## Monday, May 16, 2011

### Color of the setting Sun

Nice Earth Science Picture of the Day for yesterday - Sunday, May 15 (visit the site for a larger image and explanation).

Why does the Sun look yellow in the sky?  Why is the setting Sun red?  Why is the sky blue?  All related questions that most people understand as having to do with the scattering of different wavelengths of light in our atmosphere (although many of my students can't explain it well when asked to do so on an exam).

There are a couple of things going on with regards to this phenomenon.  Let's start with the figure at right.  It shows how you have to look through a thicker layer of the atmosphere when you look at the Sun near the horizon than you do when it's higher in the sky.

Second, understand that light from the Sun is white light, a mixture of all different wavelengths (colors).  As light from the Sun passes through the atmosphere, the shorter wavelengths of light (the blue end of the spectrum) are scattered more than the longer wavelengths of light (the red end of the spectrum).

Why are different wavelengths of light scattered differently?  The blue sky is caused by Rayleigh scattering - named after the English physicist John William Strutt, aka Lord Rayleigh (1842-1919).

Rayleigh worked out an equation explaining how much different wavelengths are scattered by molecules of oxygen and nitrogen in the atmosphere.   It's basically due to the electromagnetic energy waves interacting with the electrical charges of small atoms and molecules.  I won't go into the derivation of this since it's very messy and I don't fully understand it myself but here's one version of the equation:

Forget about most of the terms (for a nitrogen molecule in the Earth's atmosphere, for example, we can assume all of the variables are essentially fixed to some value), the important term is lambda (l) raised to the fourth power in the denominator.  This denotes the wavelenth of the light that will be scattered.

Red light at, for example, a wavelength of 625 nm will give a larger value in the denominator when raised to the 4th power than will blue light at a wavelength of around 450 nm.  A larger value in the denominator of a fraction will result in a smaller value for the overall fraction.  In other words, blue light, at a wavelenth of 450 nm, will be scattered 3.7 times more than red light, at a wavelength 625 nm.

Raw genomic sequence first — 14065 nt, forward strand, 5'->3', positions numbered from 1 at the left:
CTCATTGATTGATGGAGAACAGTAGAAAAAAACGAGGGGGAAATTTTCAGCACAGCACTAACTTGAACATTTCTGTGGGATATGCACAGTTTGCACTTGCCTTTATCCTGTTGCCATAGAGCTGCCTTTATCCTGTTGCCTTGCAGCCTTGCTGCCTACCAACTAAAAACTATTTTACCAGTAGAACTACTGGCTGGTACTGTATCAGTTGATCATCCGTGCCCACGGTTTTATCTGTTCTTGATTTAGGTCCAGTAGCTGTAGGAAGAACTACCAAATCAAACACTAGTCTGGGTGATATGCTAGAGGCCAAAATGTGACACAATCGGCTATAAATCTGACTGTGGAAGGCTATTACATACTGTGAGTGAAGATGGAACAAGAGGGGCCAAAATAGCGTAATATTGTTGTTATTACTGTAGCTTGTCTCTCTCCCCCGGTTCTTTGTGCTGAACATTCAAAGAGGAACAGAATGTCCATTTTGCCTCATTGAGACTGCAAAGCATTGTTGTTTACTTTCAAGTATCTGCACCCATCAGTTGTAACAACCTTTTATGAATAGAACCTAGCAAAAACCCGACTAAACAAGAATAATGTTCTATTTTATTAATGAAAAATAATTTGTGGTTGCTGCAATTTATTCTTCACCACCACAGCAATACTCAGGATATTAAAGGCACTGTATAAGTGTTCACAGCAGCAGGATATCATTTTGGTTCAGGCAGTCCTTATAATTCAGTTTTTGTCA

This is why the sky is blue.  As white light comes in from the Sun, the shorter wavelengths of blue light are scattered around in the sky by nitrogen (N2 = 78% of our atmosphere) and oxygen (O2 = 21% of our atmosphere) molecules making it all appear blue in color.

Why are clouds white?  Because the water droplets that make up clouds are much larger than the nitrogen or oxygen molecules in the atmosphere.  Rayleigh scattering only works when the particles are less than about 1/10 of the the wavelength of radiation of the electromagnetic energy.  For water droplets, a different type of scattering occurs for light which is not wavelength dependent.  Water droplets scatter all wavelengths equally making clouds look white.

By the way, for longer wavelength microwaves, water droplets will actually cause Rayleigh scattering and this is how weather radar works.

Back to the setting Sun which started this discussion.  From orbit, the Sun is blindingly white.

From the Earth's surface, however, we perceive it has color.  When it's high in the sky, and we see it through a thinner layer of atmosphere, only the bluest wavelengths are scattered out and our eyes average the rest of the wavelengths into a yellow color.  When it's setting, however, we're looking at it through a thicker layer of the atmosphere, and most of the wavelengths are scattered away and only wavelengths from the red end of the spectrum reaches our eyes.  Therefore, a reddish setting Sun.

Isn't science wonderful?

Addendum:  Today's Earth Science Picture of the Day shows the same effect for the Moon.